One can perform either rigid or flexible endoscopy (depending on patient size and equipment) to collect some foreign bodies and perhaps collect certain tissue biopsies. However, coeliotomy is often the approach most practitioners will perform. For the chelonian patient, there is the whole shell aspect. I generally prefer to cut the plastron using either a surgical saw or sterilized Dremel® parts. In either case, copious cooling with sterile fluids during the cutting can help minimize bone necrosis. Also cutting on a slant can help manage "sinkage" of the cut piece when replaced, along with holes for suture. Topping off usually incorporates an epoxy seal, though some surgeons do not do so.
When a midline coeliotomy is performed in lizards, be aware of a large midline subcutaneous vein. Since it can flop to either side and still be cut, I prefer a true midline approach, albeit it cautiously. The vein originates usually near the pubis in abdominal adipose (fat pad) deep in the coelom, runs the midline surface to the umbilicus where it dives deep to the liver. However, even damaging this vein is not deadly, it can be ligated and other vessels provide collateral supply. Surgeons also need to be aware and careful of the urinary bladder in many lizards and some chelonians. As the coelomic lining is often tissue-paper thin, the thin wall of a full urinary bladder can be mistaken for a part of that lining. However, this mistake can also be remedied easily by flushing any urinary waste from the coelom and closing the bladder before moving on to the primary purpose of the surgery. For snakes, it is best to go between the 2nd and 3rd lateral scutes/scales on either side to encourage more rapid healing.
Generally from this point, surgical concepts follow those of GI surgery in mammals, with a few "howevers." Vessel ligation in most small reptiles can be challenging without extremely good microsurgical techniques and small Hemoclips® or LigaSureTM may be a better option to avoid suture failure. One also needs to coordinate with anyone providing intermittent positive pressure ventilation, as the airsac portion of the lungs often will expand into the surgical field. Finally for closure, remember that the skin is the actual holding layer, though many times putting a suture pattern into the coelomic lining/coelomic muscle/subcutaneous tissue makes everyone feel a little better, if you can find it and actually appose it. Much of the old literature states that closure must be done with an everting pattern. More recent anecdotal and studies have found that tissue can be closed as in mammals. An everting pattern is preferred by the author as he likes to use surgical sutures for speed. This does create greater scar tissue. In any event, suture removal should be done 4–6 weeks after placement.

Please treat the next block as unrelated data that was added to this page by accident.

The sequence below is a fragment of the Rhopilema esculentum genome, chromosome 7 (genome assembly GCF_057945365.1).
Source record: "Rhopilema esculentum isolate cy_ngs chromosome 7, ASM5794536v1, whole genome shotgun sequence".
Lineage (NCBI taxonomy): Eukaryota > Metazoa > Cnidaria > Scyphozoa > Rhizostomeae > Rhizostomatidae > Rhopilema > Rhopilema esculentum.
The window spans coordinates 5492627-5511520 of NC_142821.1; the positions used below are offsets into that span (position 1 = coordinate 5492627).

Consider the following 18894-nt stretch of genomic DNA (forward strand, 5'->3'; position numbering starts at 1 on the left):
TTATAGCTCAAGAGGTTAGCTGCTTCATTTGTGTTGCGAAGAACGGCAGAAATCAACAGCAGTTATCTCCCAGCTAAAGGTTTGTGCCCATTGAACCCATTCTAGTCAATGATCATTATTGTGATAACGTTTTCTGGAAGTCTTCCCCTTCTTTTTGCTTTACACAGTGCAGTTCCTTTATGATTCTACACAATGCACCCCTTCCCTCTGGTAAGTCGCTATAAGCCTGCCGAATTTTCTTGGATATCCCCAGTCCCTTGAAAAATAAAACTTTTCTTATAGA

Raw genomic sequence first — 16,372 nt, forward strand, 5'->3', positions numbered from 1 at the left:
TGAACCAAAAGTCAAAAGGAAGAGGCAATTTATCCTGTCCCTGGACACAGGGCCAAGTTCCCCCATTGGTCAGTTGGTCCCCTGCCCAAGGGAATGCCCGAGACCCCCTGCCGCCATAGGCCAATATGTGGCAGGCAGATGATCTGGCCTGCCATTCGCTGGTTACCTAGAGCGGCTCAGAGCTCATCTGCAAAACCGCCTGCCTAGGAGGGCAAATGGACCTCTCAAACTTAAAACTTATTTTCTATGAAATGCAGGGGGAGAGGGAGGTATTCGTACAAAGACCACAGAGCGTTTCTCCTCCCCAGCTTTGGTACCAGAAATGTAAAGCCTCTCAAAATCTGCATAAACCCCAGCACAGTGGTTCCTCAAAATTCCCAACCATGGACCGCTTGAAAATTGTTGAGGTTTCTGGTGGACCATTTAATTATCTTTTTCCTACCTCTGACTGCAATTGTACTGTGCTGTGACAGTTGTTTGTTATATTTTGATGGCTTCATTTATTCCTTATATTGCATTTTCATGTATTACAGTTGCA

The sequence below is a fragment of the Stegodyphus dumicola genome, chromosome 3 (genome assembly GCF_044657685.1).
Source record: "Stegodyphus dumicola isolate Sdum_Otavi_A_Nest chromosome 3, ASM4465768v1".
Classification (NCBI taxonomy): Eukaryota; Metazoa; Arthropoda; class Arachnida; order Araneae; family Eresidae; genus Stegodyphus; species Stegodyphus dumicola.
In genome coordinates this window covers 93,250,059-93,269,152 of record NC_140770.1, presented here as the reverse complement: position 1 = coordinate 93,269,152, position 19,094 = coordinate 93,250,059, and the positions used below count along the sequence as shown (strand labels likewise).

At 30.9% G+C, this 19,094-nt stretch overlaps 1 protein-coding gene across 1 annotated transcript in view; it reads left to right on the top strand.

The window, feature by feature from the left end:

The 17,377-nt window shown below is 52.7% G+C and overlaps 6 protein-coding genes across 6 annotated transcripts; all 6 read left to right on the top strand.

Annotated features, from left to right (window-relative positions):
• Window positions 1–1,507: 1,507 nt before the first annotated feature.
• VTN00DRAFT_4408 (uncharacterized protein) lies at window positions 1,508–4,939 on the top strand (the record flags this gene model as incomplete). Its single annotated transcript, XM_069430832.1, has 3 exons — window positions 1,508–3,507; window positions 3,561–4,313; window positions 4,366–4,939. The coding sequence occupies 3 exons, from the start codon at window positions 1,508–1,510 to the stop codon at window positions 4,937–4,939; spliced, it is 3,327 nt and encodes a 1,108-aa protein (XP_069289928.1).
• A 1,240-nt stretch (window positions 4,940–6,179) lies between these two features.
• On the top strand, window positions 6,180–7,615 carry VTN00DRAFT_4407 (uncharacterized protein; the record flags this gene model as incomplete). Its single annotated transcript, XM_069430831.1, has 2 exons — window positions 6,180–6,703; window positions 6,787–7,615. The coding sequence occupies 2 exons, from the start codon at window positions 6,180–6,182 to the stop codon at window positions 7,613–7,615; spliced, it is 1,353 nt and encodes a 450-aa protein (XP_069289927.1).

Another GI "surgery" that is done with some frequency is the placement of an esophageal feeding tube. Reptiles with anorexia and hepatic lipidosis can benefit from this technique as much as domestic cats do. For chelonians, there can be challenges in placement due to the S-curve of their neck and the spurs on the forelegs pulling the tube out. For chelonians and Uromastyx this is often necessary to even give any oral medications if there is anorexia or finicky nature of their appetite.
Treatment ideally aims at the root of the problem, so husbandry and diet changes may be at the forefront. General supportive care with fluids and nutrition are just as critical as in mammals; however, their slower metabolism requires a more conservative approach in dosing and frequency. Gastrointestinal motility agents seem to not have measureable effect in most reptiles at this time. The author has been trying maropitant at mammalian doses to see if it helps with nausea and has not seen definitive adverse effects so far. A broad- spectrum oral antibiotic may be indicated. Generally, prognosis in idiopathic or chronic disease cases should be considered guarded. Many reptiles, in the author's experience, can undergo the "ICU bump," whereupon they improve with treatment then crash and burn. For many of those cases, the prognosis should remain guarded until a few weeks out and upon showing continued improvement.